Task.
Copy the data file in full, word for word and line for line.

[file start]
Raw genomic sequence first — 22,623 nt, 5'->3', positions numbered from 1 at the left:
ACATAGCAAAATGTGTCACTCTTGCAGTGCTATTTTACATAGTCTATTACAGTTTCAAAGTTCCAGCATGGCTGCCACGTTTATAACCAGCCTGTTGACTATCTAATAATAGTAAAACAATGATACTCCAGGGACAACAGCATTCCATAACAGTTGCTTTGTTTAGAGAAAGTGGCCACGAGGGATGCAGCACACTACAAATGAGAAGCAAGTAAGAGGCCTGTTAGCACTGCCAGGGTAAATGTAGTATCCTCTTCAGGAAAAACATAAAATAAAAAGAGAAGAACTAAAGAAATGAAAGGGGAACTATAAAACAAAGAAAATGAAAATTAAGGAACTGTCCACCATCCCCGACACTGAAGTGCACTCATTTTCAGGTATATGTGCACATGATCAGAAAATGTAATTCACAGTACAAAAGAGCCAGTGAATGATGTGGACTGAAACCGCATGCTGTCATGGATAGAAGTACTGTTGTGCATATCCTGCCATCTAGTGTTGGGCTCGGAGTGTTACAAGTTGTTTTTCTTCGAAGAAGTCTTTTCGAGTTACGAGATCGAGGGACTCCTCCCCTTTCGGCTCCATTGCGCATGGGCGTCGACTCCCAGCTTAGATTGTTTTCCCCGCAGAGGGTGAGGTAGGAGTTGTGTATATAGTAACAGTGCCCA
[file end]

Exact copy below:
Raw genomic sequence first — 22,623 nt, 5'->3', positions numbered from 1 at the left:
ACATAGCAAAATGTGTCACTCTTGCAGTGCTATTTTACATAGTCTATTACAGTTTCAAAGTTCCAGCATGGCTGCCACGTTTATAACCAGCCTGTTGACTATCTAATAATAGTAAAACAATGATACTCCAGGGACAACAGCATTCCATAACAGTTGCTTTGTTTAGAGAAAGTGGCCACGAGGGATGCAGCACACTACAAATGAGAAGCAAGTAAGAGGCCTGTTAGCACTGCCAGGGTAAATGTAGTATCCTCTTCAGGAAAAACATAAAATAAAAAGAGAAGAACTAAAGAAATGAAAGGGGAACTATAAAACAAAGAAAATGAAAATTAAGGAACTGTCCACCATCCCCGACACTGAAGTGCACTCATTTTCAGGTATATGTGCACATGATCAGAAAATGTAATTCACAGTACAAAAGAGCCAGTGAATGATGTGGACTGAAACCGCATGCTGTCATGGATAGAAGTACTGTTGTGCATATCCTGCCATCTAGTGTTGGGCTCGGAGTGTTACAAGTTGTTTTTCTTCGAAGAAGTCTTTTCGAGTTACGAGATCGAGGGACTCCTCCCCTTTCGGCTCCATTGCGCATGGGCGTCGACTCCCAGCTTAGATTGTTTTCCCCGCAGAGGGTGAGGTAGGAGTTGTGTATATAGTAACAGTGCCCA